What is The Expendables about, really?
As a franchise, I mean.
It's about a bunch of old badass dudes doing badass stuff, killing bad guys in ridiculous ways, overkills aplenty, the whole thing peppered with bad one-liners and people overcompensating for several things with oversized weapons.
It's not exactly rocket science, but it doesn't need to be: it works.
Somehow, in between the actually not too bad The Expendables 2 and this one, it seems that the franchise's maestro, Sylvester Stallone, has forgotten what the hell this whole thing was about in the first place. After a silly opening action sequence, we find ourselves in yet another silly action sequence except that, at the end of that one, a member of the "crew" is badly injured by Mel Gibson's villain. Something for which I blame Stallone's Barney Ross entirely, by the way, since he completely ruined the entire mission and put everyone at risk by yelling the bad guy's name and shooting at him from about a mile away with a handgun. No wonder that when the idea of stealth is introduced to him in this movie, he shrugs like he's never even heard about the concept! The Expendables, it turns out, aren't so expendable as one gets injured and the whole operation falls apart but they are certainly expendable when it comes to screen time, however. Jet Li's part is once again shaved off to a couple of last minute blink-and-you'll-miss-it shots, Bruce Willis is famously absent and Terry Crews is cast aside early on. In fact, the entire crew save for Stallone is pushed away 20 minutes in until basically the third act as Sly goes off to find shitty younger character with Frasier friggin' Crane.
Because that's what The Expendables was always about, right?
Recruiting unknown young blood?
Did Stallone's character completely forget what happened in the last movie? Whereby a young recruit got murdered by Van Damme and it all became a revenge mission? Man that sounds so much better than this movie as a plot, by the way...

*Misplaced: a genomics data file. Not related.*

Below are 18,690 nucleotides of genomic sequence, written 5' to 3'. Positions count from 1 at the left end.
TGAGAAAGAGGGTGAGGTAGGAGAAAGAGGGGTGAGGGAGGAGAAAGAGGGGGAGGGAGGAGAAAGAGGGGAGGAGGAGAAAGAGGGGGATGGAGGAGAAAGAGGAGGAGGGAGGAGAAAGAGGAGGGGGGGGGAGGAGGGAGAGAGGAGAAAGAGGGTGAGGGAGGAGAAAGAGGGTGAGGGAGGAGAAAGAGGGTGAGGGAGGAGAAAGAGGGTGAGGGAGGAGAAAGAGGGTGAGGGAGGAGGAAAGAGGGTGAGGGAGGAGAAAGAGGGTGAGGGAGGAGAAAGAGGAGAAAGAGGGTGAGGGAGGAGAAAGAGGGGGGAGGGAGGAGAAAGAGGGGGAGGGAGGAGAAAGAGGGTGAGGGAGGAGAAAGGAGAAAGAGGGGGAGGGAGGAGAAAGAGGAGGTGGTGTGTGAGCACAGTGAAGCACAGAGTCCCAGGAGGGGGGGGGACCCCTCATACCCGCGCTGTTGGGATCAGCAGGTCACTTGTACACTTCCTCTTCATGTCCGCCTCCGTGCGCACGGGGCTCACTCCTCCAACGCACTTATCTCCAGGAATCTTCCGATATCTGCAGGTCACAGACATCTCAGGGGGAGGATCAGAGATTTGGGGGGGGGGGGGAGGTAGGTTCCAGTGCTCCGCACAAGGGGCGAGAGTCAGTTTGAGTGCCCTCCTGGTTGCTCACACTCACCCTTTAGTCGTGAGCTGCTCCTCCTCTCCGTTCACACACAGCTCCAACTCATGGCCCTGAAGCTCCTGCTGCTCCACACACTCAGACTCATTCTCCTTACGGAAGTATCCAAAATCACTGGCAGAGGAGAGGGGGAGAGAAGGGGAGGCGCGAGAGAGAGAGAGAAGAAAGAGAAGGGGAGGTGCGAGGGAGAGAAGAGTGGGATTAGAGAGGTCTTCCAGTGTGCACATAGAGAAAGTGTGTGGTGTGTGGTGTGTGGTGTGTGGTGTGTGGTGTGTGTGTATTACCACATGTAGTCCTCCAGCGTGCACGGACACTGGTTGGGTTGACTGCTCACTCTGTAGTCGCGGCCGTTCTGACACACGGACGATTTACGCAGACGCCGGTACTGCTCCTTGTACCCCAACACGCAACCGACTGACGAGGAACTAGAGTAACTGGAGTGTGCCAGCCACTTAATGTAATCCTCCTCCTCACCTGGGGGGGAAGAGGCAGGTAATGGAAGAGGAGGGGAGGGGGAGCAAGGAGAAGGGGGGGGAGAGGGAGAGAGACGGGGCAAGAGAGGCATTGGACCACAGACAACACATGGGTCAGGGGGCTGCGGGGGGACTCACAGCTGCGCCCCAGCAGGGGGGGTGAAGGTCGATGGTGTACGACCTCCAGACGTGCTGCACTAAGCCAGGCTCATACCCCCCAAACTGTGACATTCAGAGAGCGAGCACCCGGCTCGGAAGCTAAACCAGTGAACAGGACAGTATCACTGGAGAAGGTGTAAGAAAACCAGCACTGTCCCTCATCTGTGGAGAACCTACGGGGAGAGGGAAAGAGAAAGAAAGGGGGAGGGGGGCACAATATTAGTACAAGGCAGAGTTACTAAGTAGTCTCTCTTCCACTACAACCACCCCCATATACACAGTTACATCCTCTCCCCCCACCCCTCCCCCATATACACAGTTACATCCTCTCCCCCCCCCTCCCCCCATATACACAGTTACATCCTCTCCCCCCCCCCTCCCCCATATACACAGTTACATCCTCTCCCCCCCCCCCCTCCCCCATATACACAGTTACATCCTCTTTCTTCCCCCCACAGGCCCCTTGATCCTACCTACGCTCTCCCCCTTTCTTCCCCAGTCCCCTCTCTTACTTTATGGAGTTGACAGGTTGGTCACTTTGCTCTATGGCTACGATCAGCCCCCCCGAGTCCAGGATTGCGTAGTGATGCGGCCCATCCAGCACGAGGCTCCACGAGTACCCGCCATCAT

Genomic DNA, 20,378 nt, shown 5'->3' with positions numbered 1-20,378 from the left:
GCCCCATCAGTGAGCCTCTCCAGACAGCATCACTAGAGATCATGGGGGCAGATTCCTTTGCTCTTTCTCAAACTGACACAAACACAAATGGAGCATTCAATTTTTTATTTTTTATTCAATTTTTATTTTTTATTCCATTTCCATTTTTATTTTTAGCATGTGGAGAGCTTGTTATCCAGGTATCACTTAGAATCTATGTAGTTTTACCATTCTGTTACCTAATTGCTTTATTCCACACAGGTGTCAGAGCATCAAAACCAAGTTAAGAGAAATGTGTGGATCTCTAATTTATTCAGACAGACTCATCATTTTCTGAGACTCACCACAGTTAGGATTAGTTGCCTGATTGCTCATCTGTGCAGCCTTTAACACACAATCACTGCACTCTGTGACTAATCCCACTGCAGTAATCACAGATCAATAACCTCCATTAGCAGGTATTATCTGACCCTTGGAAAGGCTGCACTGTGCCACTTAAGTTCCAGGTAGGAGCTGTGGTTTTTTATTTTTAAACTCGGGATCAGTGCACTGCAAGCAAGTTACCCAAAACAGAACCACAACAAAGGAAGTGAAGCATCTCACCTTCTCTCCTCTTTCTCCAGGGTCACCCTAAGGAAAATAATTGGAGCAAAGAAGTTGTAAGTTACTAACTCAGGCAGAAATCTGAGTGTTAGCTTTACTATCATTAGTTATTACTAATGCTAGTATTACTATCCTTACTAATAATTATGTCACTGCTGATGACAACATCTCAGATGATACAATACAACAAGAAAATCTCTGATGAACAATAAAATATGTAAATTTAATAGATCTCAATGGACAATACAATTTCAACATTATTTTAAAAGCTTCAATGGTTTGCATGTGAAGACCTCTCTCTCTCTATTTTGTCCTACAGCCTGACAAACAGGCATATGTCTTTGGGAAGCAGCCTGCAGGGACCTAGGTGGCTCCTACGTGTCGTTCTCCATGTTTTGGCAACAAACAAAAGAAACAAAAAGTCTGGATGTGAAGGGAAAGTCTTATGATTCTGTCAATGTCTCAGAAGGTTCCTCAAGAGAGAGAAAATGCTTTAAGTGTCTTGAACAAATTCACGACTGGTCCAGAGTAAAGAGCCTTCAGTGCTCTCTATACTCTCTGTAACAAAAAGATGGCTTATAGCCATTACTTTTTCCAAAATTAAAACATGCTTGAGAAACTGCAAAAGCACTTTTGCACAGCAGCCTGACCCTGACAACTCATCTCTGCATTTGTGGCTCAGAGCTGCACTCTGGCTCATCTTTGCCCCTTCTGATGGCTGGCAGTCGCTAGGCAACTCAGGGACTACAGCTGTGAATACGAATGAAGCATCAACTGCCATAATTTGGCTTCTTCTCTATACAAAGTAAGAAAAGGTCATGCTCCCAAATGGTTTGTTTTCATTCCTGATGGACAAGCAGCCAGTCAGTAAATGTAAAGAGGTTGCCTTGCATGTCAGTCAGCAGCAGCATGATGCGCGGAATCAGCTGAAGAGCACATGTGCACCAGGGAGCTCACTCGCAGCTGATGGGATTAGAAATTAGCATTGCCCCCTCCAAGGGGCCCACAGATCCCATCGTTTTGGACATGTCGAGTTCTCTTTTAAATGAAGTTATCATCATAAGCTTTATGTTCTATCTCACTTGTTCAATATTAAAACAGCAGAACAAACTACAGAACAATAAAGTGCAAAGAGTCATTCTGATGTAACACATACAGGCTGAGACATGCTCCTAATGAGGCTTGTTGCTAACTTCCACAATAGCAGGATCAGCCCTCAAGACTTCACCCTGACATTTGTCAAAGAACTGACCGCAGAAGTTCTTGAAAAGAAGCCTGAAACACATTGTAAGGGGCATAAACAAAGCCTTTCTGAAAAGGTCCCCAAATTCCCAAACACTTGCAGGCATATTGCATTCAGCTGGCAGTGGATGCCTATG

Makes me want to Netflix back to one sequel ago.
This time, we're essentially made to WAIT for 45 minutes in the middle at least until the main cast reunites again at the end. Some new faces include an ebullient Antonio Banderas, who steals the show by actually trying to be entertaining and coming off as more cartoonish than Puss In Boots, Kelsey Grammar also does well in an otherwise excruciating second act and Wesley Snipes is a lot of fun... when he's on screen, anyway. Meanwhile, Harrison Ford looks like he's enjoying himself and Mel Gibson makes a cool villain despite the unimaginative, rushed conclusion his character receives. The Expendables 3 could have been a good time with its solid cast and a decent film right behind it but, by turning this into a boring recruitment mission of bland characters no-one cares about, Stallone has sadly shot himself in the foot, killing the film's momentum early and failing to get back on track despite Arnie's sweet call-backs to his old one-liners and Banderas' panto-like antics. This is also, I should point out, a horribly made film with some laughable CGI and green screen effects, badly put together action sequences and awkward editing and camerawork throughout.
The dire script doesn't help either.
Cash-ins though they may be, these movies can still be fun and The Expendables 2 showed that perfectly well. With this new (hopefully final) entry into the franchise, we've unfortunately regressed to a dull, forgettable mess that just doesn't work at all. Even the first movie was far better: at least that had a cool Mickey Rourke scene, Terry Crews being awesome blowing shit up and an epic Jet Li vs Dolph Lundgren face off!
Ah, those were the days...
Anyway, please stop these movies before I really turn against them completely and start actually hating them. I really don't want to have to do that.
(that means the movie's bad)